- by Suki Mann
|iTraxx X-Over Index
|10 Yr Bund
|iBoxx Corp IG
|iBoxx Corp HY Index
|10 Yr US T-Bond
Rewriting economic theory…
Since when did we ever get a sustainable period that when government bonds sold off, equities did too? Surely, what’s good for one is bad for the other? Of course, the crisis years have savaged classic economic theory and expectations of linkages between markets have altered. Mass manipulation by central banks taking in unprecedented levels of QE and loose monetary policy hasn’t quite worked out the way it ought to have, and now see the two biggest asset classes move in tandem.
In yesterday’s session, a Trump-esque like Autumn statement from the UK Chancellor – unleashing the fiscal dogs on infrastructure spending – meant that Gilts took a battering. Actually, Bunds did too – as did peripheral governments.
Those higher yields automatically translate into reduced liquidity (for example, through the higher cost of funding), a squeeze perhaps on corporate profits and a headache for the ECB (and the BoE). Rates are at rock bottom levels and QE ongoing, and yet little sign of a pick-up in capex and investment or confidence. The so-called transmission mechanism isn’t quite working how it should.
At least the UK government is giving it a go, albeit belatedly at that, not constrained by the Maastricht rules but still reliant on an expectant and judgemental market. In the Eurozone, they’re in need of trying trying something different – structural shifts in policy – and a need to bend rules which hitherto have fairly rigidly been enforced. So we think the ECB will keep policy as it is and likely announce in December that it will extend QE for a minimum of a further six months so giving some credibility to Draghi’s famous “whatever it takes” words from a few years ago.
The opening story for the session might have been around those 2-year German bond yields being in record low territory – but they didn’t hold those levels. For a moment, it looked as if a Thanksgiving-lull had set in, as all government bonds rallied but then we had bit of a sell-off (as mentioned above). Losses in equities also accelerated into the afternoon session. That seems to have come on the back of surging US durable goods orders for October as well as some upbeat German service sector activity in the same month. It’s leaving equities fearing higher yields (and higher US interest rates) while government bond investors are wondering whether the era of low market rates are sustainable for much longer (QE or not).
Heading into today’s Thanksgiving U.S. break, we’ve endured a choppy couple of weeks, while even yesterday’s session was volatile. Equities closed out around 0.4% lower in Europe while those in the US dropped less despite those good orders. The 10-year Gilt yield rose to 1.45% (+9bp) and some 85bp off the post QE/Brexit lows. The 10-year Bund yield also rose – to 0.26% (+4bp), with debt underperforming in the periphery as Italian referendum jitters resurfaced (what else?) leaving BTP yields back higher at 2.11% (+9.5bp) followed by Bonos (+7bp higher to 1.59%).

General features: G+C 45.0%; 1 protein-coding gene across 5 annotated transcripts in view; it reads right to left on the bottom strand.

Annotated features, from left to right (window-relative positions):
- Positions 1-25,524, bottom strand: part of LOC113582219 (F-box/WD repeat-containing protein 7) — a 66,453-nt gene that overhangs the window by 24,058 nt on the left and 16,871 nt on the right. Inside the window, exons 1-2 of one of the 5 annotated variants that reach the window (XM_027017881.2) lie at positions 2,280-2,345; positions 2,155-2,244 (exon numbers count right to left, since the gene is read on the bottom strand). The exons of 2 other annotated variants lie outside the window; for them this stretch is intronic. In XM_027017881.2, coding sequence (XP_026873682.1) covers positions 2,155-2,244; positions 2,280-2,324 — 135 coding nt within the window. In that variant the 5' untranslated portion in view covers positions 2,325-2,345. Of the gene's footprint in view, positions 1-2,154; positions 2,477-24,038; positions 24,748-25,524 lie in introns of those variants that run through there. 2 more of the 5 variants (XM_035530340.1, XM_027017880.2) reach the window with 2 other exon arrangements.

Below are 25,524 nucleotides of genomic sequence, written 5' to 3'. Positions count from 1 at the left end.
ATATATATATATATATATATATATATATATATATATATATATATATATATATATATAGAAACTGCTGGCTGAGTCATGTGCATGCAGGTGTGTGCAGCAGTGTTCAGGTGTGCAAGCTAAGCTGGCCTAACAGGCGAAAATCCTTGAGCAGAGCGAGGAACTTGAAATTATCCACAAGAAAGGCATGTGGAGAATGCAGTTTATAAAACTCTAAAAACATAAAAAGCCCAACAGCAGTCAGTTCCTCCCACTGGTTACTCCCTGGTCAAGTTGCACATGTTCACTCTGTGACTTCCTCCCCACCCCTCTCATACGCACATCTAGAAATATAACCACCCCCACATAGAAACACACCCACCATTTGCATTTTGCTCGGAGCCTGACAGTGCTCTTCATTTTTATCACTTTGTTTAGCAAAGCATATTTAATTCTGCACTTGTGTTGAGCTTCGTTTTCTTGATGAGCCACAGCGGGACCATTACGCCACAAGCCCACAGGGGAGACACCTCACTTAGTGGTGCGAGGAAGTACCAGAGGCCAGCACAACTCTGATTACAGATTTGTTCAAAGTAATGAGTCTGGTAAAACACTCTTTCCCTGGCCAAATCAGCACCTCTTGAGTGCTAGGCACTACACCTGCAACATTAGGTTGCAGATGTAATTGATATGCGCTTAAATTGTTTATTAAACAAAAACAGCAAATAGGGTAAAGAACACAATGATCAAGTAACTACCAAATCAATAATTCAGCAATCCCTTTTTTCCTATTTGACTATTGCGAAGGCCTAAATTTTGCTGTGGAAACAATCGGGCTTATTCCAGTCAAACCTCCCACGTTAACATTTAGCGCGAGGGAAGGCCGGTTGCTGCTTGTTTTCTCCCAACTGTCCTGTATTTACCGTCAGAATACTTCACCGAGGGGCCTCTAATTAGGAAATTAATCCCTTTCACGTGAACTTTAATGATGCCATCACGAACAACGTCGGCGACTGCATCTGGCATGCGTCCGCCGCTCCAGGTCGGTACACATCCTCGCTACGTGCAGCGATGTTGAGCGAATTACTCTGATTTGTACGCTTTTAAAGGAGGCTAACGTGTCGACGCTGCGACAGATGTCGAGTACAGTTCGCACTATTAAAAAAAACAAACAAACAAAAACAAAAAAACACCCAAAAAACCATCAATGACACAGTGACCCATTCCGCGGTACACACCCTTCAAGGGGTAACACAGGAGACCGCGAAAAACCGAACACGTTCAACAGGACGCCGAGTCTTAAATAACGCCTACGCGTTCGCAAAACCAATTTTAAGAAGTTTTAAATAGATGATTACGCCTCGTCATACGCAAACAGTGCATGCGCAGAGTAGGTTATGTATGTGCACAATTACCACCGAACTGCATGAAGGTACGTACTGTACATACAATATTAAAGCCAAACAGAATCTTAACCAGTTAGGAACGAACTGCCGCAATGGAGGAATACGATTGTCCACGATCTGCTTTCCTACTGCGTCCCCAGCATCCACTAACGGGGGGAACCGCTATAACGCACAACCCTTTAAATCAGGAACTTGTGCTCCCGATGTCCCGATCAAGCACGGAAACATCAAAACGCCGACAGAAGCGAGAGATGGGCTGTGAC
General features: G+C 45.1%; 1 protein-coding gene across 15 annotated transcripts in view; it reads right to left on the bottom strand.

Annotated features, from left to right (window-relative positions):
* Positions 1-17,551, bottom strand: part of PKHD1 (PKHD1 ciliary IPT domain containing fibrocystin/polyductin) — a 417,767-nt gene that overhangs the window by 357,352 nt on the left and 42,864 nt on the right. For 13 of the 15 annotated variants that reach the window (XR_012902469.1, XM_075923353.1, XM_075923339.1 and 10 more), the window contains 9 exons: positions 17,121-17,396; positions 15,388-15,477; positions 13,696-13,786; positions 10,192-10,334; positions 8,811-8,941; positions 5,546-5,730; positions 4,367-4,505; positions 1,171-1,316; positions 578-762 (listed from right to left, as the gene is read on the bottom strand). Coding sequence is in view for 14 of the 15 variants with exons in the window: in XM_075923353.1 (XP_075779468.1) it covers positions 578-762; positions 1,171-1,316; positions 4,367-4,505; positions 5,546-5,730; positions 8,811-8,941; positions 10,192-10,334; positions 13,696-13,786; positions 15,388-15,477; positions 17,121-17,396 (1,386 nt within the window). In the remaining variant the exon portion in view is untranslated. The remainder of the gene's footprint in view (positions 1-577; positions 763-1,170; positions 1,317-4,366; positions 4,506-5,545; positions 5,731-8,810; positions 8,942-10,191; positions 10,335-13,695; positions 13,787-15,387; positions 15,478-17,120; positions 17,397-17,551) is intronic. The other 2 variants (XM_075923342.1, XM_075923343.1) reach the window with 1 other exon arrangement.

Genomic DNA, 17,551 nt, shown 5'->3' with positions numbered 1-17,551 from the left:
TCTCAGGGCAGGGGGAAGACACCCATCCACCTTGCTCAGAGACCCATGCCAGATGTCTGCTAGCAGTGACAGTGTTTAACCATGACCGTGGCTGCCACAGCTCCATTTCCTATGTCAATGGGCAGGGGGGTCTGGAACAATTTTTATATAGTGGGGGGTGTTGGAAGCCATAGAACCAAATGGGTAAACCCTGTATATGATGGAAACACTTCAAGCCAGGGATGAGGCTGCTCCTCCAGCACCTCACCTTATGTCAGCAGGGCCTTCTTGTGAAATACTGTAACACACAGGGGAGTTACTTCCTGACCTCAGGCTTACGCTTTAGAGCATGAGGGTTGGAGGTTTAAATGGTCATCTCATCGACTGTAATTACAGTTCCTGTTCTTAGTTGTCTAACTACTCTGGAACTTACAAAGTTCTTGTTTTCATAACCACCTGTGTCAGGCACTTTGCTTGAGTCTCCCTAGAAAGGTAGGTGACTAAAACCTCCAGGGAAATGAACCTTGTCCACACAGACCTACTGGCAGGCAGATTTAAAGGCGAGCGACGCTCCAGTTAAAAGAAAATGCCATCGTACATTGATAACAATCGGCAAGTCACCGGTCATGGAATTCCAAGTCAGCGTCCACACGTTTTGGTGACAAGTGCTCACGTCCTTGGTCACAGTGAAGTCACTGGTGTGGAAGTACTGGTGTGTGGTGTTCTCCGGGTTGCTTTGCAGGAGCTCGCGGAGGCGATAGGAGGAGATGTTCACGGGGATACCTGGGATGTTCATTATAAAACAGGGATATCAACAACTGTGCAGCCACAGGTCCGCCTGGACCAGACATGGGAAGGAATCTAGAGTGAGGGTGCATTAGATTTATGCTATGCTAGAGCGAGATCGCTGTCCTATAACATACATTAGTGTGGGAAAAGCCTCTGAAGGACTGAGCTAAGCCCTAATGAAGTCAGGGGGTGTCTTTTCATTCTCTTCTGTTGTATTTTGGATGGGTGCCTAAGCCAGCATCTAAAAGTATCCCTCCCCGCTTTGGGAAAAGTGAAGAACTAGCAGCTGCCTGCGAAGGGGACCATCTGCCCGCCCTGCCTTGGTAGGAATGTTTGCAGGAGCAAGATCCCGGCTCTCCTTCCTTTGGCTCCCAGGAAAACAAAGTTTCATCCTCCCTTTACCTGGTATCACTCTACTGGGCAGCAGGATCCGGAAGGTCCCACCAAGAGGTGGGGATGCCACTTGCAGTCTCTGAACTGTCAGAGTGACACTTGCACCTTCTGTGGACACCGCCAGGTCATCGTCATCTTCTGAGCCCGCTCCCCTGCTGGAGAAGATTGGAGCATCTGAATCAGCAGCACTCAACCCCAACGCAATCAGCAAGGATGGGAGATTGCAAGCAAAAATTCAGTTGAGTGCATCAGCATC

If not Trump’s anticipated economic policy, then the recovering US economy as evidenced by the durable goods report saw to it that Treasuries took a bit of pain. The 2-year is now yielding 1.13% and the 10-year 2.37% in seems a nailed-on certainty that the Fed will be raising rates in December.
The Thanksgiving break will give us all a rest!
Four weeks of trading left to hang on to performance
We had a couple of deals in IG non-financials, more mandates being awarded and roadshows announced as well as some financial issuance. We’re either going to have a very busy 2-3 weeks before we close out come mid-December, or these deals are going to open 2017 with a flourish.
The deals in yesterday’s session came from Adecco for €500m in an 8-year maturity and 20bp inside the initial guidance. That pricing dynamic was bettered by ASML which raised €750m in a 10-year deal – and a stunning 25bp inside initial guidance. And we’re supposed to be wary of the rising yield environment, apprehensive about where spreads might be heading and in some cases, taking some chips off the table! That’s not the case as evidenced by these deal dynamics.
But it is the rising yields environment which is preoccupying corporate bond investors. We’re not piling in on the back of the better valuations, despite the demand for primary risk. IG corporate markets were better bid, but the moves were really noise in the big picture, and evidenced through just a 0.5bp of tightening in the Markit iBoxx corporate bond index. There was also some recovery in the HY market, with the cash index down at B+444bp (-5bp).
The sterling corporate bond market didn’t react to the vagaries of the autumn statement by the UK Chancellor, but Gilts selling off was enough to cause the damage. The cash iBoxx index closed unchanged at G+160bp, but returns fell on the weaker Gilt move. With the BoE still lifting bonds as part of their corporate QE programme, there’s a good chance that benchmark investors will come up trumps, but total return players might be looking at something in the order of 7% of performance for the year – versus 17.2% three months ago.
And finally, the iTraxx indices widened with Main closing at 82bp (+2bp) and X-Over at 345bp (+5bp). Risk off.
We will be back tomorrow. Have a good day.